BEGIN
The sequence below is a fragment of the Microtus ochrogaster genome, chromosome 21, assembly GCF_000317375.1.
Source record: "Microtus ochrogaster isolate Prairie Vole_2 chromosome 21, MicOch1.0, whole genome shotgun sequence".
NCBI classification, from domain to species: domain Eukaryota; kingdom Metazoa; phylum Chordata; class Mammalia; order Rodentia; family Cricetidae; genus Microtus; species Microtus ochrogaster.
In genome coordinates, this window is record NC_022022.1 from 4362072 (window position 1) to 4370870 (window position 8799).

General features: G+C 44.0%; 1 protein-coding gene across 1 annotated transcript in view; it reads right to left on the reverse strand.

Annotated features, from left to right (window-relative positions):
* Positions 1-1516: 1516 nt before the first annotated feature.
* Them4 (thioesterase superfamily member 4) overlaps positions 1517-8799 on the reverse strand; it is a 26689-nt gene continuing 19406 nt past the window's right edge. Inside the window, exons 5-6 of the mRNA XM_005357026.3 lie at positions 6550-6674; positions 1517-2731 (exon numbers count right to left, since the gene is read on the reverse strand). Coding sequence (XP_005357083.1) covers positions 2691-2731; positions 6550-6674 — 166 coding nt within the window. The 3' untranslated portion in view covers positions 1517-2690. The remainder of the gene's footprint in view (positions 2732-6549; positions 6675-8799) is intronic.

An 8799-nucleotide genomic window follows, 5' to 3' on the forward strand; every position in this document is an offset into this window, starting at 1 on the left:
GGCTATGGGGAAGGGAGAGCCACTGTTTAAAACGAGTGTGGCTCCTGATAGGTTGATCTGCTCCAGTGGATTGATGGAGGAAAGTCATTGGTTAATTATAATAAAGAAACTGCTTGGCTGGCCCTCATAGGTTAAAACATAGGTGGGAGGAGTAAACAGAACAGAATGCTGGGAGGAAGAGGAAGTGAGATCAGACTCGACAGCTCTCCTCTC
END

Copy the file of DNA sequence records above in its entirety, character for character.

The sequence below is a fragment of the Microtus ochrogaster genome, chromosome 21, assembly GCF_000317375.1.
Source record: "Microtus ochrogaster isolate Prairie Vole_2 chromosome 21, MicOch1.0, whole genome shotgun sequence".
NCBI classification, from domain to species: domain Eukaryota; kingdom Metazoa; phylum Chordata; class Mammalia; order Rodentia; family Cricetidae; genus Microtus; species Microtus ochrogaster.
In genome coordinates, this window is record NC_022022.1 from 4362072 (window position 1) to 4370870 (window position 8799).

General features: G+C 44.0%; 1 protein-coding gene across 1 annotated transcript in view; it reads right to left on the reverse strand.

Annotated features, from left to right (window-relative positions):
* Positions 1-1516: 1516 nt before the first annotated feature.
* Them4 (thioesterase superfamily member 4) overlaps positions 1517-8799 on the reverse strand; it is a 26689-nt gene continuing 19406 nt past the window's right edge. Inside the window, exons 5-6 of the mRNA XM_005357026.3 lie at positions 6550-6674; positions 1517-2731 (exon numbers count right to left, since the gene is read on the reverse strand). Coding sequence (XP_005357083.1) covers positions 2691-2731; positions 6550-6674 — 166 coding nt within the window. The 3' untranslated portion in view covers positions 1517-2690. The remainder of the gene's footprint in view (positions 2732-6549; positions 6675-8799) is intronic.

An 8799-nucleotide genomic window follows, 5' to 3' on the forward strand; every position in this document is an offset into this window, starting at 1 on the left:
GGCTATGGGGAAGGGAGAGCCACTGTTTAAAACGAGTGTGGCTCCTGATAGGTTGATCTGCTCCAGTGGATTGATGGAGGAAAGTCATTGGTTAATTATAATAAAGAAACTGCTTGGCTGGCCCTCATAGGTTAAAACATAGGTGGGAGGAGTAAACAGAACAGAATGCTGGGAGGAAGAGGAAGTGAGATCAGACTCGACAGCTCTCCTCTC